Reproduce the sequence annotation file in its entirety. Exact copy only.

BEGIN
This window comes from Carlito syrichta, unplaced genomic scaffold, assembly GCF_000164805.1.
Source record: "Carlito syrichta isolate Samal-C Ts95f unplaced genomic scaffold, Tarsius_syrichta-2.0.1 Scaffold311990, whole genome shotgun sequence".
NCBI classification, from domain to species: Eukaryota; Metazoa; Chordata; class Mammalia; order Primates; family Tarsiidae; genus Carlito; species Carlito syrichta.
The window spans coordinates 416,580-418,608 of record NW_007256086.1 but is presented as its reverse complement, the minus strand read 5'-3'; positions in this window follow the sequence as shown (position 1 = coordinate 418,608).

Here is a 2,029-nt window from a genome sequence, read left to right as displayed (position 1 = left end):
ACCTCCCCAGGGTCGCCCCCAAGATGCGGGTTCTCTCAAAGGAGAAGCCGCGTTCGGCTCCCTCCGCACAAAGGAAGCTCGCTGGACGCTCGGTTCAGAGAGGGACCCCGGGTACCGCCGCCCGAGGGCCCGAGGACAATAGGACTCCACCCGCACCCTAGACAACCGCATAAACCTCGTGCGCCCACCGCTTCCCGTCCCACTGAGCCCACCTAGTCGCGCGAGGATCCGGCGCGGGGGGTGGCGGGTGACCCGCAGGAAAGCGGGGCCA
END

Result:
This window comes from Carlito syrichta, unplaced genomic scaffold, assembly GCF_000164805.1.
Source record: "Carlito syrichta isolate Samal-C Ts95f unplaced genomic scaffold, Tarsius_syrichta-2.0.1 Scaffold311990, whole genome shotgun sequence".
NCBI classification, from domain to species: Eukaryota; Metazoa; Chordata; class Mammalia; order Primates; family Tarsiidae; genus Carlito; species Carlito syrichta.
The window spans coordinates 416,580-418,608 of record NW_007256086.1 but is presented as its reverse complement, the minus strand read 5'-3'; positions in this window follow the sequence as shown (position 1 = coordinate 418,608).

Here is a 2,029-nt window from a genome sequence, read left to right as displayed (position 1 = left end):
ACCTCCCCAGGGTCGCCCCCAAGATGCGGGTTCTCTCAAAGGAGAAGCCGCGTTCGGCTCCCTCCGCACAAAGGAAGCTCGCTGGACGCTCGGTTCAGAGAGGGACCCCGGGTACCGCCGCCCGAGGGCCCGAGGACAATAGGACTCCACCCGCACCCTAGACAACCGCATAAACCTCGTGCGCCCACCGCTTCCCGTCCCACTGAGCCCACCTAGTCGCGCGAGGATCCGGCGCGGGGGGTGGCGGGTGACCCGCAGGAAAGCGGGGCCA